Social Business Rules Workplaces – For Now

Social tools and strategy is generating plenty of hype in the workplace. But we've seen this story before.

Marcia Robinson, Global Knowledge Leader, Mercer

December 11, 2013

3 Min Read

Twitter's IPO caused a flurry of excitement in the tech world, with people breathlessly tweeting their opinions (in fewer than 140 characters, of course). Twitter, one of the many social companies that's now a household term, is in the big leagues. With Facebook and Twitter both now public, has social business reached mainstream?

In the six meetings I attend every day, social comes up in almost all of them. "What are we doing about social?" "How is the hiring going for the new social manager?" "How do we implement change so social becomes part of our company DNA?" Companies are scrambling to figure out how they can benefit from this "new" trend.

Working in knowledge management, I am all too familiar with these questions. Social is a huge part of my job. And when I talk to colleagues in other companies, social is just as hot for them. Everyone is figuring out what technology to build or buy and going through the never-ending process of trying to prove the ROI to senior leadership. Employees are wrestling with how to use these rapidly changing new technologies.

[Want more on how to refine your company's social strategy? Read 5 Social Business Adopter Types: Prepare Early.]

When I hear about the struggles companies are going through, I can't help but think about how I've seen this movie before. Remember e-business, and how companies all had to implement e-business? It was so hot -- if you weren't doing something around "e" then you were going to be left behind. There were fancy new titles like "chief e-business officer," e-business conferences, e-business companies, e-business books, etc. And where is all of that now? You and I know how that movie ended.

Today, every business is an e-business. There are no separate "e" initiatives; it's just the way companies operate. If you go to the InformationWeek home page you'll clearly see the hot trends: Cloud and big data have tabs, but e-business is long gone.

The same will be true for social: It will become part of the way we work. Every business will be a social business; we won't need separate social managers. There will be no social conferences, no social technologies. It will simply become ingrained in what we do.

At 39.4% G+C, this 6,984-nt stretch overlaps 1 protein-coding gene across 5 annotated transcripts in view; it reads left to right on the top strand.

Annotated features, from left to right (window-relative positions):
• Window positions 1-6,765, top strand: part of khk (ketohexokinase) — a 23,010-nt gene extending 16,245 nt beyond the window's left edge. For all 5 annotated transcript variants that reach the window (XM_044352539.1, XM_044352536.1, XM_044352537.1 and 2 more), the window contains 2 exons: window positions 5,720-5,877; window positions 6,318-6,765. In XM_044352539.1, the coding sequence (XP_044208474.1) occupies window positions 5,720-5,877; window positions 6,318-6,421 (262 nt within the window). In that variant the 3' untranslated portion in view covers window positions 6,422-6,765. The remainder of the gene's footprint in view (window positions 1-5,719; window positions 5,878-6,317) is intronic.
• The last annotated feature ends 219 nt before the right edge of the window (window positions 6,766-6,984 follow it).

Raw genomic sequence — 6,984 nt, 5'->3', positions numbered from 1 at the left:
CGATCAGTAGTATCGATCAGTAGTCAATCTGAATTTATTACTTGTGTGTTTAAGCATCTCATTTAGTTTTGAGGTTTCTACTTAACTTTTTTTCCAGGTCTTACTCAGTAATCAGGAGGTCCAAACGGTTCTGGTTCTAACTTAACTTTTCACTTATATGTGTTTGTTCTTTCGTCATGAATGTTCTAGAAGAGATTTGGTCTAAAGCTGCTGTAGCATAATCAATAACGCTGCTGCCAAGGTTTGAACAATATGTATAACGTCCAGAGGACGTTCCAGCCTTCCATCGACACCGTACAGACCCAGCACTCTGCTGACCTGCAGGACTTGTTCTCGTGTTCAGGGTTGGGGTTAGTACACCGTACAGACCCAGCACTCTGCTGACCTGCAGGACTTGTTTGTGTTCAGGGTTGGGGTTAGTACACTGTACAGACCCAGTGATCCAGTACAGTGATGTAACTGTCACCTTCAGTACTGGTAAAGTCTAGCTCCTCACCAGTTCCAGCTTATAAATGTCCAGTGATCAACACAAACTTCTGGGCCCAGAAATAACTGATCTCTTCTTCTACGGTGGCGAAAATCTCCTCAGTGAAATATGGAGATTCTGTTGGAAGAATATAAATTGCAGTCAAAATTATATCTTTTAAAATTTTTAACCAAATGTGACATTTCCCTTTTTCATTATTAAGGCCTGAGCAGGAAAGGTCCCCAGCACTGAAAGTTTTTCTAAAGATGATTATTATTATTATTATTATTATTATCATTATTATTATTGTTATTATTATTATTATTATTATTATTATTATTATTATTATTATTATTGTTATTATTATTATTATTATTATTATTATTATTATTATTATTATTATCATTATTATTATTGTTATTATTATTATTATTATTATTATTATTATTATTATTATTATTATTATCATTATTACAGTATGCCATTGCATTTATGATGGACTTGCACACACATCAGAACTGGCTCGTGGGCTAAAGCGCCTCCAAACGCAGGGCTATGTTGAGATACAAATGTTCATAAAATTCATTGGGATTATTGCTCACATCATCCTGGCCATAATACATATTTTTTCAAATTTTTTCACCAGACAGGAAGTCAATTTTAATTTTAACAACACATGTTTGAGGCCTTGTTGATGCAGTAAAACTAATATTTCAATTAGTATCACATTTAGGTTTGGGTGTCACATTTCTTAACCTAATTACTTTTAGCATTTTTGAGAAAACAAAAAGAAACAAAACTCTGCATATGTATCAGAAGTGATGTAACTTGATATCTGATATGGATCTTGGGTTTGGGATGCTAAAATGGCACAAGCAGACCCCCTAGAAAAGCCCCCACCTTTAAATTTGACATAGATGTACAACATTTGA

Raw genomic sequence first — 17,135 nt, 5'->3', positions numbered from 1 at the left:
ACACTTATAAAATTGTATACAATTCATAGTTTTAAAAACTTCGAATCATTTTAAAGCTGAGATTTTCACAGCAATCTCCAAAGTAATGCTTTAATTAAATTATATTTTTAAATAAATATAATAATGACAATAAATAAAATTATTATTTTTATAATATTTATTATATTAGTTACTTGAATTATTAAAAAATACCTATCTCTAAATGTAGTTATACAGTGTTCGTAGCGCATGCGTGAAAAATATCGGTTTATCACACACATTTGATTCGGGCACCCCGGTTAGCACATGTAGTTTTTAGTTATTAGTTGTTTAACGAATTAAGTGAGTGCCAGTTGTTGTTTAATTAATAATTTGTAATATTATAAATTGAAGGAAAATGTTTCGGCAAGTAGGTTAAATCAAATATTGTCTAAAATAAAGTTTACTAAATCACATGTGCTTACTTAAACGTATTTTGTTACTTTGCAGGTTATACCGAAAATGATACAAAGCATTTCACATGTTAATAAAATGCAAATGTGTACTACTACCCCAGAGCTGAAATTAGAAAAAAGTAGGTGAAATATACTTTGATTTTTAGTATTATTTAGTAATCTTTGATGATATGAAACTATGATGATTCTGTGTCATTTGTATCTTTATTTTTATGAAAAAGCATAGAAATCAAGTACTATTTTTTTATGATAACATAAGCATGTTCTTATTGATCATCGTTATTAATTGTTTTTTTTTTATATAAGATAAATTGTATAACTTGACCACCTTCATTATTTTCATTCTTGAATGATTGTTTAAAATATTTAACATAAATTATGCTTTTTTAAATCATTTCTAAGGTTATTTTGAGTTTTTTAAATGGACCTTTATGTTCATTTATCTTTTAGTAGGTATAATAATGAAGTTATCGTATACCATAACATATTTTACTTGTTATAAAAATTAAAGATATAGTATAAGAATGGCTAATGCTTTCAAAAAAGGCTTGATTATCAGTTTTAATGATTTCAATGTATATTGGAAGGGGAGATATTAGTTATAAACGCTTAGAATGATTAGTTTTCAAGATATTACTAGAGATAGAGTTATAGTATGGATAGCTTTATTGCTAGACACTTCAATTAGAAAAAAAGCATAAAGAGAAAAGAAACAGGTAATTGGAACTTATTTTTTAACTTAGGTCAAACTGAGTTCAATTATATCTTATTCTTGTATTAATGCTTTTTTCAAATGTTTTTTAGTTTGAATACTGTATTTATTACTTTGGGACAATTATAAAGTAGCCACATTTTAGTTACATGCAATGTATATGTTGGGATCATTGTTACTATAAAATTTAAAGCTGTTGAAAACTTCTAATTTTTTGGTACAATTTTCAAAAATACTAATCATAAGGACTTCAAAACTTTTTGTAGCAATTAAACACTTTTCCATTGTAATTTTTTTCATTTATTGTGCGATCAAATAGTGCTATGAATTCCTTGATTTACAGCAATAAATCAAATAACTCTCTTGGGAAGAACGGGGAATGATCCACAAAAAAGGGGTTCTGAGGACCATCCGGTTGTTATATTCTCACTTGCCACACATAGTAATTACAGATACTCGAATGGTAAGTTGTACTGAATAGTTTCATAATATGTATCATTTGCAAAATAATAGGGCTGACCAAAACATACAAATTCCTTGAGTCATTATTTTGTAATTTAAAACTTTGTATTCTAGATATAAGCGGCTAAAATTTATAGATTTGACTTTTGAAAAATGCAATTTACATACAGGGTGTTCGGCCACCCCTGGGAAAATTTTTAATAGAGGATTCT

But luckily for anyone in social business right now, we still have a ways to go. We are at the beginning of the social hype storm. Much more work needs to be done, work that includes continuing to show the value of social. According to Aberdeen, "Business benefits do not happen for companies that take a laissez-faire or ad-hoc approach to workplace collaboration." Companies that recognize the value of social are formalizing it, making it part of the employee workflow, incorporating it into their business strategies, and increasing its visibility, innovation, and sales enablement.

Even when the social hype ends, there will always be a next trend. There will be some hot topic that needs to be explained by authors, speakers, and consultants, and implemented with new technology, either internally, by building it, or externally, by buying it through a vendor.

Today social is already declining on the hotness scale. Big data and analytics are taking away some of the hype. Next year will bring something new and shiny that grabs everyone's attention. My plan for now is to enjoy the social hype movie -- even if I already know the ending -- and closely watch the coming attractions.

Consumerization 1.0 was "We don't need IT." Today, we need IT to bridge the gap between consumer and business tech. Also in the Consumerization 2.0 issue of InformationWeek: Stop worrying about the role of the CIO. (Free registration required.)

Read more about:


About the Author(s)

Marcia Robinson

Global Knowledge Leader, Mercer

Marcia Robinson is a knowledge management and social media strategist, speaker, and author of internationally best-selling books. She is currently the Global Knowledge Leader at Mercer, a wholly owned subsidiary of Marsh & McLennan Companies, a global consulting leader in talent, health, retirement, and investments, with 20,000+ employees based in more than 40 countries. She is currently implementing a next-generation social intranet leveraging SharePoint and NewsGator technology. Previously, Marcia started her own consulting company, E-Business Strategies, and worked at Unisys, EDS, and Frontier.

Never Miss a Beat: Get a snapshot of the issues affecting the IT industry straight to your inbox.

You May Also Like

More Insights